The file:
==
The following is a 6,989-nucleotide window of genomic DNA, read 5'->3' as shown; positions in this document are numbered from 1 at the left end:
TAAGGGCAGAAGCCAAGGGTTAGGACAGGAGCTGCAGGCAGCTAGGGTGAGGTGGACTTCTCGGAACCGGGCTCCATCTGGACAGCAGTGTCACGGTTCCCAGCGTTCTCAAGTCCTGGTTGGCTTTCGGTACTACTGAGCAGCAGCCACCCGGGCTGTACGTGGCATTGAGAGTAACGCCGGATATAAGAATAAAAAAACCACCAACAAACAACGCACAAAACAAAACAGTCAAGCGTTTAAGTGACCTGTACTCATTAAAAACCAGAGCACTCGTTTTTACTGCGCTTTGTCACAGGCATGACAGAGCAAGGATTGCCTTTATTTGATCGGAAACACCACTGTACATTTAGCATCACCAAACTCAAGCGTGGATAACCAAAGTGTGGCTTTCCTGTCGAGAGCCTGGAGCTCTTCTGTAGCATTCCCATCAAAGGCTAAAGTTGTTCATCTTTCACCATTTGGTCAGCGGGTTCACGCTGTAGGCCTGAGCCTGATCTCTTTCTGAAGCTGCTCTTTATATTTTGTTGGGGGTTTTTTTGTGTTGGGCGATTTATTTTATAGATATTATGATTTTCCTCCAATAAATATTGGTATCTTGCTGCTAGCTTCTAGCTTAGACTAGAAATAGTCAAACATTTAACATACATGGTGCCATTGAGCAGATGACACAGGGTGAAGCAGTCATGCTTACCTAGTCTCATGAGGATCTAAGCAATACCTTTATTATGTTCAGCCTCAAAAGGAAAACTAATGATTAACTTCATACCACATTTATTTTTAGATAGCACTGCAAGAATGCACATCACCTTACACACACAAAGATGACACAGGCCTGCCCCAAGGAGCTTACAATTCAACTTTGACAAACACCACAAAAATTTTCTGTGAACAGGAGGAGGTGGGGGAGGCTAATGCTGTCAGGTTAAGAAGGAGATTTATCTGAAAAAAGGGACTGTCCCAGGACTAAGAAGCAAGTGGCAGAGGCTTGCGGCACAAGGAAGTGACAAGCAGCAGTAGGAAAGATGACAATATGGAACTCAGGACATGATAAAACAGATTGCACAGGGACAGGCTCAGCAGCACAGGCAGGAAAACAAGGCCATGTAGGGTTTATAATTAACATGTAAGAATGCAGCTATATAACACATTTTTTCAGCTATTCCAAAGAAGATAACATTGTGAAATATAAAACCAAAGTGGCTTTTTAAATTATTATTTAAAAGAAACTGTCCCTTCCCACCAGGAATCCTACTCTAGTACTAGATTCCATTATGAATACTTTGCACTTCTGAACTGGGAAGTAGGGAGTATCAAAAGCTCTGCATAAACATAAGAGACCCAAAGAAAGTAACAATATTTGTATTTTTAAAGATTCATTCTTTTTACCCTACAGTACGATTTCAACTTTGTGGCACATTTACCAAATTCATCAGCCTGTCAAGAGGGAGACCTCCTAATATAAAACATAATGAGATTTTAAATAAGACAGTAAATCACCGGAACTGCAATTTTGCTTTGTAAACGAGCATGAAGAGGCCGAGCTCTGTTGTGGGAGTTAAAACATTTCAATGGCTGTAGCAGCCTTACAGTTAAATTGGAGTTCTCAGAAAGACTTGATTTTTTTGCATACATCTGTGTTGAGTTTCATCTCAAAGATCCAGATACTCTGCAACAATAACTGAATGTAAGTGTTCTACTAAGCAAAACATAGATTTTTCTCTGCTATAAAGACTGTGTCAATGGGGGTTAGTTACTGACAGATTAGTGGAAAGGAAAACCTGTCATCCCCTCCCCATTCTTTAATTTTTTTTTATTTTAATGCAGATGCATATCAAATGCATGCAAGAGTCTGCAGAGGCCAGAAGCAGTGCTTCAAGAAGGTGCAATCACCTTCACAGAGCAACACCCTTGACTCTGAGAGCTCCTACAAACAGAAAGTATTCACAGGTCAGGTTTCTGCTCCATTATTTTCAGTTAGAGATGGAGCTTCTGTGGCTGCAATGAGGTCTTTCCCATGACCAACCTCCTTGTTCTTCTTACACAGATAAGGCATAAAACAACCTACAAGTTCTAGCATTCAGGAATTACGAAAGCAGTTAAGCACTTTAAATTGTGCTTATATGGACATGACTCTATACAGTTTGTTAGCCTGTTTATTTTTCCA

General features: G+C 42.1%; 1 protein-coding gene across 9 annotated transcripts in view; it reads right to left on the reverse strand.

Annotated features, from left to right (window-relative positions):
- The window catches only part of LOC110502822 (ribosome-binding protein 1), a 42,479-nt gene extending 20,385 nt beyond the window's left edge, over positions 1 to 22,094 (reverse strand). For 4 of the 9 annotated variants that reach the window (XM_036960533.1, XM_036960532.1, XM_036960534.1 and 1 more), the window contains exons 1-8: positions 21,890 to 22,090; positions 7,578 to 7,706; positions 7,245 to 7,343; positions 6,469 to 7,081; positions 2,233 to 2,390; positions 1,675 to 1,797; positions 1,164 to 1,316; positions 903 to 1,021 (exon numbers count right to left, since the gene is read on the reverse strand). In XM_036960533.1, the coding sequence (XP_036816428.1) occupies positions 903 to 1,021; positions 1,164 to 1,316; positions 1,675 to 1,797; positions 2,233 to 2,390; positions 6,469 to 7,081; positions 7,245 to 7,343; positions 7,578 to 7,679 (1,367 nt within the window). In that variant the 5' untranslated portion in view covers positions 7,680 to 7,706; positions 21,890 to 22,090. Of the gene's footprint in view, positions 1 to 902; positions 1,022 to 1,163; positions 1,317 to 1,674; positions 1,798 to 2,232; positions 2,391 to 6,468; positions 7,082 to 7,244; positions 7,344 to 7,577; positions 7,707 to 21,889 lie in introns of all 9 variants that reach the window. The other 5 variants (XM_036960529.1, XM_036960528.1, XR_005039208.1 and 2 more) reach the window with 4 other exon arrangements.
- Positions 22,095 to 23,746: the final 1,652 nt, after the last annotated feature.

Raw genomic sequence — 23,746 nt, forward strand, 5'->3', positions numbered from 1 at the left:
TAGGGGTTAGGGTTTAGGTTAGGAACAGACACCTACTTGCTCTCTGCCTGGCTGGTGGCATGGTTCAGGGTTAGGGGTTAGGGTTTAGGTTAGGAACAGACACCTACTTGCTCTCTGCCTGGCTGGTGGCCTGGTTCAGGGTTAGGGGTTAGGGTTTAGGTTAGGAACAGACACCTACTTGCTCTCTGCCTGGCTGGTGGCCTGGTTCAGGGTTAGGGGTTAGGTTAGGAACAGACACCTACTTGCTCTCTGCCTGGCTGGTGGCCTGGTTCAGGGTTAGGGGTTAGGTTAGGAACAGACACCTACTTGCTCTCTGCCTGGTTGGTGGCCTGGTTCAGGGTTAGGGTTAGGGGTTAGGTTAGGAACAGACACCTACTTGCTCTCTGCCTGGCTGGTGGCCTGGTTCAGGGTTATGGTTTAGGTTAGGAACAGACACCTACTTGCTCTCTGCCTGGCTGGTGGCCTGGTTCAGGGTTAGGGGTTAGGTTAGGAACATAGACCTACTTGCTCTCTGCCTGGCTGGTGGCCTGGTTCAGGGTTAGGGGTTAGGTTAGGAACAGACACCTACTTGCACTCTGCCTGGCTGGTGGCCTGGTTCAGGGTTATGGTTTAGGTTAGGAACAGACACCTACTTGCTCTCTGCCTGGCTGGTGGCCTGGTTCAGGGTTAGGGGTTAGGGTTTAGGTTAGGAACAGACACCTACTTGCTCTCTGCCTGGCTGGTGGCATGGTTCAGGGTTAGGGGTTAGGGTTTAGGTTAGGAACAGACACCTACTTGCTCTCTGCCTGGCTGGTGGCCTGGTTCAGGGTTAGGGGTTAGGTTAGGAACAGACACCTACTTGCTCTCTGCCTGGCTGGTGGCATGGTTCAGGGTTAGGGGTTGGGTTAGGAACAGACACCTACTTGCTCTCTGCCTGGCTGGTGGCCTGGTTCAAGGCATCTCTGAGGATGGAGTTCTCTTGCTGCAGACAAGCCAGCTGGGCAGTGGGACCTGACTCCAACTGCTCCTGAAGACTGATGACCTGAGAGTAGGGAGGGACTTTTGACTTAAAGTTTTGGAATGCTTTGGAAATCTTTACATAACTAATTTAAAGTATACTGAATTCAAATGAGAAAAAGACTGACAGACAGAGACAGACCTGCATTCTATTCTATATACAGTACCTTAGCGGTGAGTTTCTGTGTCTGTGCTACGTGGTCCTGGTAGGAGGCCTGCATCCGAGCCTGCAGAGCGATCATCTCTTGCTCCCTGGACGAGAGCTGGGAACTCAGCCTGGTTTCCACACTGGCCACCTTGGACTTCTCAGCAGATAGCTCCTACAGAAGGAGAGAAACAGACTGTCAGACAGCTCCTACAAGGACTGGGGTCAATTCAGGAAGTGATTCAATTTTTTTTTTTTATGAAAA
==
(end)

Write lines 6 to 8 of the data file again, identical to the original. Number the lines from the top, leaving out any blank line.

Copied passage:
- Positions 22,095 to 23,746: the final 1,652 nt, after the last annotated feature.

Raw genomic sequence — 23,746 nt, forward strand, 5'->3', positions numbered from 1 at the left:
TAGGGGTTAGGGTTTAGGTTAGGAACAGACACCTACTTGCTCTCTGCCTGGCTGGTGGCATGGTTCAGGGTTAGGGGTTAGGGTTTAGGTTAGGAACAGACACCTACTTGCTCTCTGCCTGGCTGGTGGCCTGGTTCAGGGTTAGGGGTTAGGGTTTAGGTTAGGAACAGACACCTACTTGCTCTCTGCCTGGCTGGTGGCCTGGTTCAGGGTTAGGGGTTAGGTTAGGAACAGACACCTACTTGCTCTCTGCCTGGCTGGTGGCCTGGTTCAGGGTTAGGGGTTAGGTTAGGAACAGACACCTACTTGCTCTCTGCCTGGTTGGTGGCCTGGTTCAGGGTTAGGGTTAGGGGTTAGGTTAGGAACAGACACCTACTTGCTCTCTGCCTGGCTGGTGGCCTGGTTCAGGGTTATGGTTTAGGTTAGGAACAGACACCTACTTGCTCTCTGCCTGGCTGGTGGCCTGGTTCAGGGTTAGGGGTTAGGTTAGGAACATAGACCTACTTGCTCTCTGCCTGGCTGGTGGCCTGGTTCAGGGTTAGGGGTTAGGTTAGGAACAGACACCTACTTGCACTCTGCCTGGCTGGTGGCCTGGTTCAGGGTTATGGTTTAGGTTAGGAACAGACACCTACTTGCTCTCTGCCTGGCTGGTGGCCTGGTTCAGGGTTAGGGGTTAGGGTTTAGGTTAGGAACAGACACCTACTTGCTCTCTGCCTGGCTGGTGGCATGGTTCAGGGTTAGGGGTTAGGGTTTAGGTTAGGAACAGACACCTACTTGCTCTCTGCCTGGCTGGTGGCCTGGTTCAGGGTTAGGGGTTAGGTTAGGAACAGACACCTACTTGCTCTCTGCCTGGCTGGTGGCATGGTTCAGGGTTAGGGGTTGGGTTAGGAACAGACACCTACTTGCTCTCTGCCTGGCTGGTGGCCTGGTTCAAGGCATCTCTGAGGATGGAGTTCTCTTGCTGCAGACAAGCCAGCTGGGCAGTGGGACCTGACTCCAACTGCTCCTGAAGACTGATGACCTGAGAGTAGGGAGGGACTTTTGACTTAAAGTTTTGGAATGCTTTGGAAATCTTTACATAACTAATTTAAAGTATACTGAATTCAAATGAGAAAAAGACTGACAGACAGAGACAGACCTGCATTCTATTCTATATACAGTACCTTAGCGGTGAGTTTCTGTGTCTGTGCTACGTGGTCCTGGTAGGAGGCCTGCATCCGAGCCTGCAGAGCGATCATCTCTTGCTCCCTGGACGAGAGCTGGGAACTCAGCCTGGTTTCCACACTGGCCACCTTGGACTTCTCAGCAGATAGCTCCTACAGAAGGAGAGAAACAGACTGTCAGACAGCTCCTACAAGGACTGGGGTCAATTCAGGAAGTGATTCAATTTTTTTTTTTTATGAAAA